Around 400,000 cars will be made subject to £100 additional annual VED road tax bills from April but half of motorists remain unaware of the changing legislation, according to NFDA Trusted Dealers.
Cars previously classified as low emission will be liable for a £100 charge in their first year, costing car buyers more than £400 million in 2017 alone, the association said.
Luxury car owners will also be hit by the changes with even zero emissions vehicles exceeding £40,000 (including electric), liable for an additional rate of £310 a year for five years.
But research carried out by NFDA Trusted Dealers found that half of UK car buyers remain unaware they may face a much larger vehicle tax bill on their next car.
The survey of 1,000 car buyers carried out by NFDA Trusted Dealers this month found that less than half (45%) of people were aware of the changes, and of those who knew about them, one third (29%) did not understand what they meant in practical terms.
Just 12% understood they may have to pay more tax on an equivalent new car bought from April onwards, with the biggest impact on drivers of hybrids and many other low emission vehicles formerly exempt from road tax.
When asked whether the tax changes will make consumers less likely to buy a new vehicle, more than one in ten drivers (12%) said it would delay them changing their car in the immediate future.
The Government currently offers incentives up to £4,500 for car buyers choosing new ultra-low emission vehicles, but more than two thirds (64%) of those surveyed were unaware of the grants on offer.
Ten per cent of drivers believe more support needs to be available to encourage motorists to buy new and used ultra-low emission vehicles.
Neil Addley, managing director of NFDA Trusted Dealers, said: “The survey results clearly highlight that there is not enough information available to consumers about the changes and how it will affect them in practical terms.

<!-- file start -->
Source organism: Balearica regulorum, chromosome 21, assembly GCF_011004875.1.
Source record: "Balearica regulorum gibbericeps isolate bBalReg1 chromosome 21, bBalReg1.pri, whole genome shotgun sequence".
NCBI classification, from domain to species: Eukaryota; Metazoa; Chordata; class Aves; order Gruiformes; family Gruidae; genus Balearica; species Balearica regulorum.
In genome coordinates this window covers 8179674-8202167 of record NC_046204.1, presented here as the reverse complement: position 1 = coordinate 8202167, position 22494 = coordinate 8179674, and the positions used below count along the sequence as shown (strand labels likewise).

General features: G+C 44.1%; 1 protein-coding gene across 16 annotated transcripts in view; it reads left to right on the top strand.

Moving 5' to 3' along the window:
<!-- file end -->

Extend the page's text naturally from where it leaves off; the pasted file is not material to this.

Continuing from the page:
“The increase in vehicle exercise duty will be significant for many drivers, especially those with low emissions vehicles who were previously exempt from the tax.
“Research suggests that buyers of smaller, more economical cars will face the biggest tax hike, in some cases paying up to nine times more than they currently do.”
The changes, announced by former Chancellor George Osborne in the 2015 budget, mean that from 1 April 2017 the first vehicle licence will be calculated on a vehicle’s CO2 emissions, potentially shaking up budgets for millions of car buyers.
Under the current rules, cars that emit less than 100g CO2/km do not pay tax, but under the new legislation only vehicles with no tailpipe emissions, such as electric and hydrogen cars, will be exempt from the standard rate of vehicle tax.
Addley added: “The Government is again asking motorists to dig deep and spend yet more money to get their vehicles on the road, while equally not raising enough awareness about the impending changes, what they will cost motorists, or offering an effective alternative.
“To help, we’ve launched a new online portal to guide people clear advice on the changes.”